The tumor cells were identified as histiocytes by immunological, cytochemical and ultrastructural criteria (cytoplasmic lysozyme activity, presence of C3 and Fc gamma receptor, strong acid phosphatase and alpha-naphthyl acetate esterase activity, presence of lysosomes, absence of cell junctions and evidence of phagocytosis). The tumors identified in this way showed the following histological characteristics: diffuse proliferation of large tumor cells with ample cytoplasm, containing granular or occasionally diffuse diastase resistant PAS positive material, erythrophagocytosis, and haemosiderin pigment. The large or enormous nuclei were irregular, with occasional deep indentations, sharply defined nuclear membrane, coarse chromatin and conspicuous nucleoli. Despite the uniformity of these criteria differences in presence of alpha 1-antitrypsin, alpha 1-antichymotrypsin and 5 Nucleotidase activity and the number of lysosomes in the cytoplasm were found. The findings are suggestive of a spectrum of cytological in these Histiocytic Sarcomas. The clinical picture ranged from monolocalization in a lymphoid organ to that of a diffuse Malignant Histiocytosis.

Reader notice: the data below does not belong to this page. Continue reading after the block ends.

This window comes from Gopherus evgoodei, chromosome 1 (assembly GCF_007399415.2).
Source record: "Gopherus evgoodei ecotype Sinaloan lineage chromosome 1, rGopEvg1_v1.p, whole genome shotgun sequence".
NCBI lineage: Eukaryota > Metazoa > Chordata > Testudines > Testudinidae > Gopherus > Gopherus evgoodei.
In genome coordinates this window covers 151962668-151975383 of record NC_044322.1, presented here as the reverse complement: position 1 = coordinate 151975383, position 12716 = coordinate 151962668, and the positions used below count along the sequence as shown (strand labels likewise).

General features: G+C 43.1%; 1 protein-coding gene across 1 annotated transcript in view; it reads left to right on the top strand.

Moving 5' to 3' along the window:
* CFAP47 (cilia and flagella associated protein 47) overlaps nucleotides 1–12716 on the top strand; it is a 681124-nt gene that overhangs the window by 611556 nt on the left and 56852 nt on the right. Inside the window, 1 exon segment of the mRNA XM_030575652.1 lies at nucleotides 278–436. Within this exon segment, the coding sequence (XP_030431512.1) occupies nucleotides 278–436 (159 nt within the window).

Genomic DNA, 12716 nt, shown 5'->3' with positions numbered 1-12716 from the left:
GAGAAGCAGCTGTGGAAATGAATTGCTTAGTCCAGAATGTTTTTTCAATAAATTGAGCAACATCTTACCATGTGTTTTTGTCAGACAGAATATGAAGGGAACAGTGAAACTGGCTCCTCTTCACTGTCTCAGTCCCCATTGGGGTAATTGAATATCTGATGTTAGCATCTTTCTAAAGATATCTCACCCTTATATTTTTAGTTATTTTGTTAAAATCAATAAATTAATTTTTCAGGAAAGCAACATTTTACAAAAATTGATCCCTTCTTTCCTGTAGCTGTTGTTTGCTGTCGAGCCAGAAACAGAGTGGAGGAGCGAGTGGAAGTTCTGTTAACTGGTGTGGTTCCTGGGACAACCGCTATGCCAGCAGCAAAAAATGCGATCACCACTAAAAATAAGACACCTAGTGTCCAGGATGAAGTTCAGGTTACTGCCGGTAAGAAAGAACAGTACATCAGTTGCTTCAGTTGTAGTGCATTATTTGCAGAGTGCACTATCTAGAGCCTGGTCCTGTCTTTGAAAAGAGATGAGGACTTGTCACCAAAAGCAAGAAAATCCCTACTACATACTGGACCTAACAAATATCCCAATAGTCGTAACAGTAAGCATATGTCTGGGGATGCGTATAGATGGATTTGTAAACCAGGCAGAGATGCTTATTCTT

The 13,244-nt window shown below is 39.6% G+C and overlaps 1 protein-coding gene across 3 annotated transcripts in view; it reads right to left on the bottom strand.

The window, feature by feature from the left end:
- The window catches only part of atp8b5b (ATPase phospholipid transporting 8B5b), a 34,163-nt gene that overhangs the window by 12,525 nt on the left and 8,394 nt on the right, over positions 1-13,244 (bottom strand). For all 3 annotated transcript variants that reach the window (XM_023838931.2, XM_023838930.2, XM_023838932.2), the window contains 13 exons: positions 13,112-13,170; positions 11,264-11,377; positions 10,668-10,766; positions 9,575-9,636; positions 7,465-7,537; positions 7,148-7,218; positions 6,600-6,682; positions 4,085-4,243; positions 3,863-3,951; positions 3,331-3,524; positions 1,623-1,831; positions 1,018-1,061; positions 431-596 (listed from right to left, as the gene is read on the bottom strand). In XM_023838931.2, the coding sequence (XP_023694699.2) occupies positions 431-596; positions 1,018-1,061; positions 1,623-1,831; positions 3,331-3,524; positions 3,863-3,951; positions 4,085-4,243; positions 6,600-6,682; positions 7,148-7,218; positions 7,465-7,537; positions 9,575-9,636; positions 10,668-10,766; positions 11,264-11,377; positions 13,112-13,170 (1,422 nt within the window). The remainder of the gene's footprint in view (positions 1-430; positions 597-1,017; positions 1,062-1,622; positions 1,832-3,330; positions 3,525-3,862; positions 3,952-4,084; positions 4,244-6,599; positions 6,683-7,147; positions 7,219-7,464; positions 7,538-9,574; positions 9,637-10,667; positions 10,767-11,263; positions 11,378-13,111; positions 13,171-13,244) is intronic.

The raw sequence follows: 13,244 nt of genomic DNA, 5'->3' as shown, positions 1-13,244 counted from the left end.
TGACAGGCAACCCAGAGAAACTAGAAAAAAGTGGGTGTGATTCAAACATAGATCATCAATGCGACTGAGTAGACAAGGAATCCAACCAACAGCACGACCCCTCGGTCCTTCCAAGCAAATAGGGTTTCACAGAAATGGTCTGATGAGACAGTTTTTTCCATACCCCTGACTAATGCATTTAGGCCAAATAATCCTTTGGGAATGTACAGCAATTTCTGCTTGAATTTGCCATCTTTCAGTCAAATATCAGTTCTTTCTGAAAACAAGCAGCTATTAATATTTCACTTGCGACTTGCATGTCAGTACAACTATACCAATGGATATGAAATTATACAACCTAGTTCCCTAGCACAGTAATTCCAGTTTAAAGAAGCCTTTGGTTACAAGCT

The relationship between good response to therapy and complete remission and the absence of alpha 1-antitrypsin and a high number of lysosomes is discussed.

Malignant histiocytosis and related tumors. A clinicopathologic study of 42 cases using cytological, histochemical and ultrastructural parameters.

van Heerde P, Feltkamp CA, Hart AA, Somers R, van Unnik JA, Vroom TM.

Hematol Oncol 1984 Jan-Mar;2(1):13-32 Abstract quote

Light and electron microscopical, immunohistochemical and clinical characteristics in 42 cases of malignant neoplasms, arising from true histiocytes, are described.